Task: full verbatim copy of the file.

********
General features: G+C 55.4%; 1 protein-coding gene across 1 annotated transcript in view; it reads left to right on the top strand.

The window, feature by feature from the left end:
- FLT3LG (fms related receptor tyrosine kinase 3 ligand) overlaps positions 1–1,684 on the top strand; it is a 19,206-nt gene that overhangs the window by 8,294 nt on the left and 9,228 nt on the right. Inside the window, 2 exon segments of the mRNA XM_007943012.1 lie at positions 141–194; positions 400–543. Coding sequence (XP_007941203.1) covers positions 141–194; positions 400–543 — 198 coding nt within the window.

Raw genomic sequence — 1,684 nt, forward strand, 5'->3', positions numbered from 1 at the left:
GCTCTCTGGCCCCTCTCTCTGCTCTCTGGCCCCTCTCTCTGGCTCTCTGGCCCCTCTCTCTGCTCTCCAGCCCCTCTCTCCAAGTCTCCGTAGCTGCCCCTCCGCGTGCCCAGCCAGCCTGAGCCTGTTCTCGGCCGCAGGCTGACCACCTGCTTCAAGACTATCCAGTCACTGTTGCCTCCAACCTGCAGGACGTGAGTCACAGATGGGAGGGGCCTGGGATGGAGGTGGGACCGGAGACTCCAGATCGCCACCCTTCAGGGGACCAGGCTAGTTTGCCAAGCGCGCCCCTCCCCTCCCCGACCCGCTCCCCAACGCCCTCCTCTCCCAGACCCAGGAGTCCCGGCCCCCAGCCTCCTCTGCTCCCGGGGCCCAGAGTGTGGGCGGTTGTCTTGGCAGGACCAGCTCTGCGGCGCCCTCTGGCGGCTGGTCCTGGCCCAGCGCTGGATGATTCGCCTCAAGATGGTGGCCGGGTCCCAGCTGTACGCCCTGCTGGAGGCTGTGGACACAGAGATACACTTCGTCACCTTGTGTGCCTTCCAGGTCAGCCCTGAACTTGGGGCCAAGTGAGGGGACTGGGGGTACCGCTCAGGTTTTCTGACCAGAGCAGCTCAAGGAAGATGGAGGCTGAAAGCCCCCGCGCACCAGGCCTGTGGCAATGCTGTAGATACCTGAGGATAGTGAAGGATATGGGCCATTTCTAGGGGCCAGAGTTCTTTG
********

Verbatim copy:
General features: G+C 55.4%; 1 protein-coding gene across 1 annotated transcript in view; it reads left to right on the top strand.

The window, feature by feature from the left end:
- FLT3LG (fms related receptor tyrosine kinase 3 ligand) overlaps positions 1–1,684 on the top strand; it is a 19,206-nt gene that overhangs the window by 8,294 nt on the left and 9,228 nt on the right. Inside the window, 2 exon segments of the mRNA XM_007943012.1 lie at positions 141–194; positions 400–543. Coding sequence (XP_007941203.1) covers positions 141–194; positions 400–543 — 198 coding nt within the window.

Raw genomic sequence — 1,684 nt, forward strand, 5'->3', positions numbered from 1 at the left:
GCTCTCTGGCCCCTCTCTCTGCTCTCTGGCCCCTCTCTCTGGCTCTCTGGCCCCTCTCTCTGCTCTCCAGCCCCTCTCTCCAAGTCTCCGTAGCTGCCCCTCCGCGTGCCCAGCCAGCCTGAGCCTGTTCTCGGCCGCAGGCTGACCACCTGCTTCAAGACTATCCAGTCACTGTTGCCTCCAACCTGCAGGACGTGAGTCACAGATGGGAGGGGCCTGGGATGGAGGTGGGACCGGAGACTCCAGATCGCCACCCTTCAGGGGACCAGGCTAGTTTGCCAAGCGCGCCCCTCCCCTCCCCGACCCGCTCCCCAACGCCCTCCTCTCCCAGACCCAGGAGTCCCGGCCCCCAGCCTCCTCTGCTCCCGGGGCCCAGAGTGTGGGCGGTTGTCTTGGCAGGACCAGCTCTGCGGCGCCCTCTGGCGGCTGGTCCTGGCCCAGCGCTGGATGATTCGCCTCAAGATGGTGGCCGGGTCCCAGCTGTACGCCCTGCTGGAGGCTGTGGACACAGAGATACACTTCGTCACCTTGTGTGCCTTCCAGGTCAGCCCTGAACTTGGGGCCAAGTGAGGGGACTGGGGGTACCGCTCAGGTTTTCTGACCAGAGCAGCTCAAGGAAGATGGAGGCTGAAAGCCCCCGCGCACCAGGCCTGTGGCAATGCTGTAGATACCTGAGGATAGTGAAGGATATGGGCCATTTCTAGGGGCCAGAGTTCTTTG